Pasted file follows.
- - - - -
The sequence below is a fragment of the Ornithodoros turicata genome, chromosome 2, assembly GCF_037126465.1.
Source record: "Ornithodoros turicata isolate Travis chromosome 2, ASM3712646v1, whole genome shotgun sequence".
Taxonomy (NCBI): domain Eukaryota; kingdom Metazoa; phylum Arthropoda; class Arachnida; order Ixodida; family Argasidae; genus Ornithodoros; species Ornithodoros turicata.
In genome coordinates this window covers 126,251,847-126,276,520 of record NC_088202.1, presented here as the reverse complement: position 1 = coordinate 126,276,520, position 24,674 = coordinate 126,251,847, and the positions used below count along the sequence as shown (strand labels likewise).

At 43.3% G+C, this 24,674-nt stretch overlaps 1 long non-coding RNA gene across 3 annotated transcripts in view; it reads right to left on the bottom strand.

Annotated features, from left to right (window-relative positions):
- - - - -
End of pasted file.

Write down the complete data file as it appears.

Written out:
The sequence below is a fragment of the Ornithodoros turicata genome, chromosome 2, assembly GCF_037126465.1.
Source record: "Ornithodoros turicata isolate Travis chromosome 2, ASM3712646v1, whole genome shotgun sequence".
Taxonomy (NCBI): domain Eukaryota; kingdom Metazoa; phylum Arthropoda; class Arachnida; order Ixodida; family Argasidae; genus Ornithodoros; species Ornithodoros turicata.
In genome coordinates this window covers 126,251,847-126,276,520 of record NC_088202.1, presented here as the reverse complement: position 1 = coordinate 126,276,520, position 24,674 = coordinate 126,251,847, and the positions used below count along the sequence as shown (strand labels likewise).

At 43.3% G+C, this 24,674-nt stretch overlaps 1 long non-coding RNA gene across 3 annotated transcripts in view; it reads right to left on the bottom strand.

Annotated features, from left to right (window-relative positions):